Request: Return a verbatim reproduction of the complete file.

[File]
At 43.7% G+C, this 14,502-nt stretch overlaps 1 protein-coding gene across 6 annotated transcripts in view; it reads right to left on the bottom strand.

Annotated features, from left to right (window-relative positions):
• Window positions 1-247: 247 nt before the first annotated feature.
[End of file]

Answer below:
At 43.7% G+C, this 14,502-nt stretch overlaps 1 protein-coding gene across 6 annotated transcripts in view; it reads right to left on the bottom strand.

Annotated features, from left to right (window-relative positions):
• Window positions 1-247: 247 nt before the first annotated feature.